Beyond their environmental value as generators of oxygen, protectors of biodiversity or regulators of temperature and humidity, the economic use of trees includes not only their felling for timber but also various products that can be “harvested”: from fruit in their branches to resins in their trunks or mushrooms next to their roots… And also cork.
Cork is obtained from the cork oak or Quercus suber, one of the 300 known species of oak, which is widespread throughout the Mediterranean, especially in coastal areas: it is extensively cultivated in Spain and Portugal -countries that account for around 85% of world production- but there are also cork oak groves in smaller quantities in France, Italy, Morocco, Algeria and Tunisia.
The european cork industry produces some 340,000 tonnes per year and employs some 30,000 people, but more importantly, it is a great example of how it is possible to reconcile environmental protection with economic activity.
Cork is the rough bark of the cork oak, a kind of plant “clothing” made up of dead cells that protect the real living part of the tree. According to some experts, it could be the result of the evolution of this species to protect itself against forest fires, which are frequent in the summer season in the areas where it grows. As this bark grows, it becomes so thick that it can be harvested without damaging the tree as it produces successive layers, thus becoming a completely renewable resource.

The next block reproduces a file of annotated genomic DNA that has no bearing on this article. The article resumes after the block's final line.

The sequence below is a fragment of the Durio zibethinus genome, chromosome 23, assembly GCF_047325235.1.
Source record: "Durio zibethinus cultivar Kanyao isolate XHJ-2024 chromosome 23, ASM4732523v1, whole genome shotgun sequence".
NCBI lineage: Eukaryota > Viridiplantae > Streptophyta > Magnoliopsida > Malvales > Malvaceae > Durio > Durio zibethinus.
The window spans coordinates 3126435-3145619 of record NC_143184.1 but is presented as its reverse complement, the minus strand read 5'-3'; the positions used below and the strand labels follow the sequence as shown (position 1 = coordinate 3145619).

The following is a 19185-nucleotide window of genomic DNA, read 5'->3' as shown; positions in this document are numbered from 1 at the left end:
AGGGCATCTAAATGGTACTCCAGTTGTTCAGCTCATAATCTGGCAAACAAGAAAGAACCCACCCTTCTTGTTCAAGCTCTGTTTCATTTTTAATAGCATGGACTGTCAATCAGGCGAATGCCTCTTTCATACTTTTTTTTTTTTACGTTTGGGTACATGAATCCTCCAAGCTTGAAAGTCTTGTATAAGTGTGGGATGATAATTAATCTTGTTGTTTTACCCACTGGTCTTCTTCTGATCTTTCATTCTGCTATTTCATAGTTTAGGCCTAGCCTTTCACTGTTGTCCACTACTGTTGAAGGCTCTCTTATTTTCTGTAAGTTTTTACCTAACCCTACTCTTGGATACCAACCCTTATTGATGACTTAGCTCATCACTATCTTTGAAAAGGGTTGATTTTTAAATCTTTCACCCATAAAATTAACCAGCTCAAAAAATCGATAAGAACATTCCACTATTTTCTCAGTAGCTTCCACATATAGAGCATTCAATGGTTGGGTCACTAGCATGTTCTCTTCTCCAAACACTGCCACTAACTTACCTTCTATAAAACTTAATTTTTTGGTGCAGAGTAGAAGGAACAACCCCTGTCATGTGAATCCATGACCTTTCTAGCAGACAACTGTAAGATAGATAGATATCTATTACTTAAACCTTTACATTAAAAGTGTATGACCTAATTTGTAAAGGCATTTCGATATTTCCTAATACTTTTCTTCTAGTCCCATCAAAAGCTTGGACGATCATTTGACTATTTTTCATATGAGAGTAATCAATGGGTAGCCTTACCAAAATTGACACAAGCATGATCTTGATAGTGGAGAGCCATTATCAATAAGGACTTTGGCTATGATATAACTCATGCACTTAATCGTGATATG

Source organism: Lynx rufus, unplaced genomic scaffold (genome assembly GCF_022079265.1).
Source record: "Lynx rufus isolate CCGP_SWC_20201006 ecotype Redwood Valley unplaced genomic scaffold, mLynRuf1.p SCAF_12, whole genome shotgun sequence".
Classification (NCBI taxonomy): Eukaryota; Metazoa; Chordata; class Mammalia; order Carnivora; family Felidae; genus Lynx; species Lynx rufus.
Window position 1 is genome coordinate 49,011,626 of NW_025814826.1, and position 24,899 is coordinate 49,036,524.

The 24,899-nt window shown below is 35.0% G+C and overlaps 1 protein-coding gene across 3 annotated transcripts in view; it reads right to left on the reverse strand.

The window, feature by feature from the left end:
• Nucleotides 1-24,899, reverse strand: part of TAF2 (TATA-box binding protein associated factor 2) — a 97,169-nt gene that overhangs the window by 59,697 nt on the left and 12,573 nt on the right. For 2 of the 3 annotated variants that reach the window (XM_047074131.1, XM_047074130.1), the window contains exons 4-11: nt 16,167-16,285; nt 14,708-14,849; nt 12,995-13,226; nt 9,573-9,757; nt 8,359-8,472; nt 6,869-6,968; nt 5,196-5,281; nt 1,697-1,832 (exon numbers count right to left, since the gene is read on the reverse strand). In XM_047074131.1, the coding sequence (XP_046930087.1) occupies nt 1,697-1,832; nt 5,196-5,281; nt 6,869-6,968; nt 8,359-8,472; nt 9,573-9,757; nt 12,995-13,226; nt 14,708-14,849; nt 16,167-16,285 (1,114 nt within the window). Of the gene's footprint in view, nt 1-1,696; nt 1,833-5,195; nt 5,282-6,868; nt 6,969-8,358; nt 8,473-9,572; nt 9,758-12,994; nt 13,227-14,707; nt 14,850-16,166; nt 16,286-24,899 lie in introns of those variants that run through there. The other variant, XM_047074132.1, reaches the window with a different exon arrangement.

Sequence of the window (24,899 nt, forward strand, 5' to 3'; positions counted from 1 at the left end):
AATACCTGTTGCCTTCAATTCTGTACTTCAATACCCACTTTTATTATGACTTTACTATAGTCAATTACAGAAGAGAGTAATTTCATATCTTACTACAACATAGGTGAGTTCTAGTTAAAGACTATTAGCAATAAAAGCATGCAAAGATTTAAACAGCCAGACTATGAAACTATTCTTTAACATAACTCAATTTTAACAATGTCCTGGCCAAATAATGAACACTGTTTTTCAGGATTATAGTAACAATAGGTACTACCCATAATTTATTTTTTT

The cork oak normally lives for around 200 years, although there are known cases of specimens that have reached 400 years of age, and the first “saca” or stripping of bark to obtain cork is carried out at around 25 years of age, once the trunk has reached the diameter required by the EU directives. However, the best quality is obtained from the age of 45 years or so, and from then onwards it is “harvested” regularly, at intervals of about 10 to 15 years. In this way, an average specimen can withstand between 15 and 20 “sacas” during its lifetime without any problems.
Benefits of cork
The professionals responsible for extracting this product, who usually work between May and August, are called “corcheros” -corkmen- or “peladores” -peelmen- and carry out their work entirely by hand. They cut the bark in the same way as their ancestors did, with an axe and taking advantage of the vertical cracks to obtain the planks according to a refined technique. Cork has very characteristic physical qualities: it does not rot easily, it is light, impermeable, elastic, insulating and has a high calorific value and a lot of adhesion. And it is used for many things, from the production of agglomerate for walls and floors to the manufacture of shoe insoles and even the lining of satellite capsules, but its main purpose is the sealing of bottles of alcoholic beverages -wines, spirits and cava- in the form of stoppers.
Written by: Pedro Pablo García May (EFE Verde).